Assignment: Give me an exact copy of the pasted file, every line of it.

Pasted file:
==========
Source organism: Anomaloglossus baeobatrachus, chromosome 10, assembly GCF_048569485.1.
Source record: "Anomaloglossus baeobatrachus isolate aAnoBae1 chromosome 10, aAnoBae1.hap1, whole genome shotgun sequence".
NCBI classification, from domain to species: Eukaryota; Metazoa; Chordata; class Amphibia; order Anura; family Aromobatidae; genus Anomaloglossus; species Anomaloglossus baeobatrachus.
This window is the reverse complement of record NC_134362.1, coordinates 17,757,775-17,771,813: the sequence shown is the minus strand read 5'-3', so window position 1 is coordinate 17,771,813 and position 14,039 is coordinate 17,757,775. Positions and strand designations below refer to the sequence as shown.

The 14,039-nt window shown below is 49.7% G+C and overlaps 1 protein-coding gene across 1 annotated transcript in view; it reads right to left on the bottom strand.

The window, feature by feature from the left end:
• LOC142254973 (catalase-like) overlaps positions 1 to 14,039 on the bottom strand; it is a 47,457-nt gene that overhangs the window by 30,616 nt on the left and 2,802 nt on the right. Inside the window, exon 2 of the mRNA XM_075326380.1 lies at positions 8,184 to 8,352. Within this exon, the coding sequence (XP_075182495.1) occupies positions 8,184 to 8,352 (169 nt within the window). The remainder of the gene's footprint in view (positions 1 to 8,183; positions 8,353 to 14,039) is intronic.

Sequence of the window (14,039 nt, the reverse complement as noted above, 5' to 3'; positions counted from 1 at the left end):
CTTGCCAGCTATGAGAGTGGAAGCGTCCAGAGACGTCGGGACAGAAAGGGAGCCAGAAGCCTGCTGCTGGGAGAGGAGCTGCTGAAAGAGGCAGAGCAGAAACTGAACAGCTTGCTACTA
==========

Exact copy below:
Source organism: Anomaloglossus baeobatrachus, chromosome 10, assembly GCF_048569485.1.
Source record: "Anomaloglossus baeobatrachus isolate aAnoBae1 chromosome 10, aAnoBae1.hap1, whole genome shotgun sequence".
NCBI classification, from domain to species: Eukaryota; Metazoa; Chordata; class Amphibia; order Anura; family Aromobatidae; genus Anomaloglossus; species Anomaloglossus baeobatrachus.
This window is the reverse complement of record NC_134362.1, coordinates 17,757,775-17,771,813: the sequence shown is the minus strand read 5'-3', so window position 1 is coordinate 17,771,813 and position 14,039 is coordinate 17,757,775. Positions and strand designations below refer to the sequence as shown.

The 14,039-nt window shown below is 49.7% G+C and overlaps 1 protein-coding gene across 1 annotated transcript in view; it reads right to left on the bottom strand.

The window, feature by feature from the left end:
• LOC142254973 (catalase-like) overlaps positions 1 to 14,039 on the bottom strand; it is a 47,457-nt gene that overhangs the window by 30,616 nt on the left and 2,802 nt on the right. Inside the window, exon 2 of the mRNA XM_075326380.1 lies at positions 8,184 to 8,352. Within this exon, the coding sequence (XP_075182495.1) occupies positions 8,184 to 8,352 (169 nt within the window). The remainder of the gene's footprint in view (positions 1 to 8,183; positions 8,353 to 14,039) is intronic.

Sequence of the window (14,039 nt, the reverse complement as noted above, 5' to 3'; positions counted from 1 at the left end):
CTTGCCAGCTATGAGAGTGGAAGCGTCCAGAGACGTCGGGACAGAAAGGGAGCCAGAAGCCTGCTGCTGGGAGAGGAGCTGCTGAAAGAGGCAGAGCAGAAACTGAACAGCTTGCTACTA